What do you want to be when you grow up?
In many ways I envy new students to SLIS. A blank slate lies in front of you. You get to put your toes in the water and find out which aspects of the information profession interest and excite you. What courses you take may determine what kind of job you get in the future.
So why don’t you check out the Emerging Career Trends for Information Professionals report? Every summer a student assistant at SLIS looks at more than 450 job postings for information professionals. Each posting is scanned for keywords, required skills and duties, and the work site where the job will be based. The results are tabulated and organized so both students and working professionals can explore a brief snapshot of what the job market looks like.
Here are some highlights that stood out to me in the most recent report:
32% of jobs required significant technological skills
56% required additional work experience
(Keep that internship in mind for later.)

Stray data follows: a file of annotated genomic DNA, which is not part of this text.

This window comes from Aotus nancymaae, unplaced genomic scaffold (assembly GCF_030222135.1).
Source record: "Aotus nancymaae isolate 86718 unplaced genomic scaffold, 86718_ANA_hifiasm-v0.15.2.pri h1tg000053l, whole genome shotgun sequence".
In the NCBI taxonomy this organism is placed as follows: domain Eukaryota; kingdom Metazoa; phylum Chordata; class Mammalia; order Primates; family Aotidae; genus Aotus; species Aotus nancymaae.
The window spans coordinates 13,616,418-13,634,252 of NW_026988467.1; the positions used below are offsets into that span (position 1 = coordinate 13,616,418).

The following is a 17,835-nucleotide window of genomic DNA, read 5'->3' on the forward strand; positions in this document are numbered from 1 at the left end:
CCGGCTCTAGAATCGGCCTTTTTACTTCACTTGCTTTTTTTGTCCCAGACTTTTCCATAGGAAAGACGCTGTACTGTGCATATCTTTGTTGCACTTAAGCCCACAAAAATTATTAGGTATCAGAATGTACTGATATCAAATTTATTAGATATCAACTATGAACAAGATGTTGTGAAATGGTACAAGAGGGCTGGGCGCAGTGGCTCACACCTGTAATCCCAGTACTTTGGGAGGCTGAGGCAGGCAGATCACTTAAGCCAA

Many of the required skills and qualities that were found across all job listings were those we build and maintain here at SLIS, such as the ability to work independently and in groups, the ability to multitask, and the ability to perform research.
While 72% of the jobs studied were categorized as “traditional,” meaning those typical librarian jobs such as reference librarian or archivist, I found the 28% called “emerging jobs” to be of interest. These are jobs that deal heavily with technology and may not be in the typical work environment.
Examples of emerging jobs are virtual services librarians, digital archivists, and metadata managers. Many of these jobs, about 30%, deal with electronic resources.
Looking at the Emerging Career Trends report could be very beneficial to you, no matter if you know what you want to do in the future or not. It gives you a sense of what is out there, both in traditional informational capacities and nontraditional. Give yourself the chance to explore the possibilities of your degree.
Which jobs look interesting or intriguing to you?
Additional pages to peruse: